How Many Airbags Are Enough?


Vehicle safety has come a long way since Volvo first introduced the three-point seatbelt in cars way back in 1959. Recently, we've all come to rely on safety features like antilock brakes, traction and stability control, and six airbags as standard equipment in most of our cars. The year 2014 will usher in a whole new era in vehicle safety with a whopping 10 or more standard airbags popping up in many vehicles.

We're all familiar with driver and passenger front airbags, driver and passenger torso airbags, and curtain side airbags. However, new innovations in airbags demonstrate car manufacturers' focus on safety as crash tests get ever harder. Here's an overview of some of the newest "extracurricular" airbags you'll find in many new cars today:


Knee Airbags: Affordable cars like the Dodge Dart, Jeep Grand Cherokee, Buick Verano and a whole slew of Chevrolets (like the Spark, Sonic, Impala, Malibu and Cruze) are offering 10 standard airbags, including driver and passenger knee airbags. These airbags inflate from under the dash to help prevent common lower-leg injuries in crashes. Larry Kwiecinski, engineering group manager for the GM Global Safety Center, noted, "In our vehicles without knee airbags, the vehicle structure, the seatbelts and the instrument panel are all designed to help absorb crash energy and reduce lower-leg injuries as well. Knee airbags are just another tool in our toolbox."


Center Airbags: GM developed the first center airbag after monitoring common side crash injuries. These airbags inflate from the inboard side of driver's seat, between the driver and passenger. They provide restraint and support to both the driver and passenger in a side crash, as well as cushioning any potential impact between the driver and passenger. These are standard on all 2013 Buick Enclaves, as well as GMC Acadias and Chevrolet Traverses outfitted with a power driver's seat. These airbags are particularly worth noting since, "The front center airbag ... has real potential to save lives in side crashes," according to Russ Rader, spokesman for the Insurance Institute for Highway Safety. GM is working to reduce the amount of packaging space needed for center airbags in order to increase the number of cars that they'll appear in.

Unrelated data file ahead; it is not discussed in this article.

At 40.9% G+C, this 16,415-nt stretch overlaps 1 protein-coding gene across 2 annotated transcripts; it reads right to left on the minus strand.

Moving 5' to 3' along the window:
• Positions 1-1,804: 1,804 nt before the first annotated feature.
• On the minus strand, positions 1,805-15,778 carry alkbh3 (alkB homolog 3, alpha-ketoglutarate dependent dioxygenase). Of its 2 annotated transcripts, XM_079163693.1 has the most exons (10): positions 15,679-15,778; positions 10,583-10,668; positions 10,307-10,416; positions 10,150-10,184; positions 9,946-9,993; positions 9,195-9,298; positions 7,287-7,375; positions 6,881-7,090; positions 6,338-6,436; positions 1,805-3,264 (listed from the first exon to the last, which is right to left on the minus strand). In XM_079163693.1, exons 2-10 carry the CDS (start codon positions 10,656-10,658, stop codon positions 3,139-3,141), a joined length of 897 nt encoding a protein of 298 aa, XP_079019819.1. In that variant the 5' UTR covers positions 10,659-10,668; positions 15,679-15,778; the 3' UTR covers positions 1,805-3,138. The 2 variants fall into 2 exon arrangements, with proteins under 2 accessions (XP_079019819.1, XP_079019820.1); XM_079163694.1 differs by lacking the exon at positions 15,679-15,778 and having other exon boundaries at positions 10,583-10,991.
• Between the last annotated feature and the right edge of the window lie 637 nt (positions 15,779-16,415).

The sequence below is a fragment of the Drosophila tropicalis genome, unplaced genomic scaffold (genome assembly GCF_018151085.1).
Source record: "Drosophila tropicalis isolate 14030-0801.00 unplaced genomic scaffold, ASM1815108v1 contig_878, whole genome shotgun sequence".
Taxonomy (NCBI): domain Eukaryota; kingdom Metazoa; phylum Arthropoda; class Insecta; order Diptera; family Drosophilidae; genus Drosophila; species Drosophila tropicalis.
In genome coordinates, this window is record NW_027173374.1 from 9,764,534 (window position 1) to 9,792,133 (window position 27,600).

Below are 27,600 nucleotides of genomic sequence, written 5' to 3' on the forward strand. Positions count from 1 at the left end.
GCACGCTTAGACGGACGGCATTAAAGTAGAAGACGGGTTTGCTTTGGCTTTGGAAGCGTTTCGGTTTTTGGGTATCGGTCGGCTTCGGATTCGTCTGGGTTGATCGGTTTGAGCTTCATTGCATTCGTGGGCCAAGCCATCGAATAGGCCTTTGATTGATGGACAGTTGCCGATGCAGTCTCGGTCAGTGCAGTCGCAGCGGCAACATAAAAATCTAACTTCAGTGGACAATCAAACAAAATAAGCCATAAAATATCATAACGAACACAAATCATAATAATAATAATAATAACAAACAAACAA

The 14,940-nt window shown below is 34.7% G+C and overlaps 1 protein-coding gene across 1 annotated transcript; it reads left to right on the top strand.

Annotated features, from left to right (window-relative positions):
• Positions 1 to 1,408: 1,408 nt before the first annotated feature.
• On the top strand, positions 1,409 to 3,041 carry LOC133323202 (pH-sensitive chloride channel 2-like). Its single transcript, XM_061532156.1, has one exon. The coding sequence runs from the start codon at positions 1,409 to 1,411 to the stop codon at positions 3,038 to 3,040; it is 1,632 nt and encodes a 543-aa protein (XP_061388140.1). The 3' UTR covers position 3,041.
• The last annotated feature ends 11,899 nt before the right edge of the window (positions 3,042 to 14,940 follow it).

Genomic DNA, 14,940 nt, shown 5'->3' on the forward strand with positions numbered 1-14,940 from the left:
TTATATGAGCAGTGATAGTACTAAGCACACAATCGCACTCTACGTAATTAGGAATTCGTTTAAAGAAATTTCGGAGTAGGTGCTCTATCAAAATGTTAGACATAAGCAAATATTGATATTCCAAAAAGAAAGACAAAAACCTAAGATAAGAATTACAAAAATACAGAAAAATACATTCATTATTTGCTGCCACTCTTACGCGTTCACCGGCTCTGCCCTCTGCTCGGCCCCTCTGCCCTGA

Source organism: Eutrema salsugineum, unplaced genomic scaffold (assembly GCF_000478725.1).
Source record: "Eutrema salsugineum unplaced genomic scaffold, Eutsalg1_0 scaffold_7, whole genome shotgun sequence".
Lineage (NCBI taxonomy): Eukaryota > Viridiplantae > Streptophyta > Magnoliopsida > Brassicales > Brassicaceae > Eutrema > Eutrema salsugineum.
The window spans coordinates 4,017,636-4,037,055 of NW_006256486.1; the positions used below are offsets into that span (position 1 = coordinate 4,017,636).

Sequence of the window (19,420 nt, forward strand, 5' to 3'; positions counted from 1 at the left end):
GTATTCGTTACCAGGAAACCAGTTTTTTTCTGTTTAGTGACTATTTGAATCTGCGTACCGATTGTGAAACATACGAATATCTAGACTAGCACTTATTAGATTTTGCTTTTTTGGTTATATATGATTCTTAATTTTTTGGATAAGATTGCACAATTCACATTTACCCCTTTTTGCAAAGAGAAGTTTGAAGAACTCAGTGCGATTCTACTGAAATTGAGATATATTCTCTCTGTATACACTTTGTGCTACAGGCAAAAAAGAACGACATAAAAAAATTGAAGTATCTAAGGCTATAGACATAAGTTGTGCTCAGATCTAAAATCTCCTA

Rear Curtain Airbags: In 2012, Scion launched the industry's first rear curtain airbag on its tiny Scion iQ. In the event of a crash, these airbags inflate between the glass of the rear window and the rear passenger's head restraints, protecting rear passengers from breaking glass and other debris.

Seat Cushion Airbags: With that same 2012 Scion iQ, along with the 2012 Toyota Yaris, we saw the industry's first seat cushion airbags. These inflate from the seat cushion, underneath the driver's and front passenger's knees, to help prevent the occupant from submarining underneath the lap portion of the seatbelt.


Seatbelt Airbags: Ford debuted inflatable airbags installed directly in seatbelts on its 2011 Ford Explorer. These seatbelts help reduce the severity of a crash for rear passengers by distributing the force of the impact over a wider area of the airbag versus a traditional belt. It's a $595 option on most Explorer models and is also available on Ford's Flex and Lincoln MKT.

Photos courtesy of, IIHS, GM and Ford

Safety Agency Agrees: GM's Front-Center Airbag Has Real Benefits 
Ford Introduces Inflatable Seatbelts 
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What about air bags for accidents involving rear end collisions? I seems these type of accidents are quite common, yet what is being done other than headrest to prevent whiplash, improving rear passenger safety, or gas tanks from exploding?

I didn't realize how many different types of airbags there were. Learn something new everyday!

I believe you are correct that low-speed rear collisions are becoming more common. Obviously in those situations airbags generally won't aid passengers so automakers work on improved headrest and seatbelt design mostly.

The other area of change is in technology. Many automakers have systems that can sense an impending collision and apply brakes to prevent it. They are generally expensive today but may become more common over time.


Have there been studies done on how much impact this causes the body to those that are weaker/more frail? I cannot imagine an airbag seatbelt would be good for those in circumstances with chest problems? Or is the blow actually softer than hitting the seatbelt?

Jim Gettman

The right number of mandatory airbags is zero, as used by NASCAR. If anything is to be mandatory, start with better seats and belts, then helmets, then head restraints.

Airbags accept us and missiles and mitigate the damage. Humans should not be missiles.


"I believe you are correct that low-speed rear collisions are becoming more common."

gee I wonder why that is? #$%$***! smartphones.


Well, I counted 11 or 12 total airbags, but the car manufacturers want to make sure the people are not having any injuries in the event of a crash.

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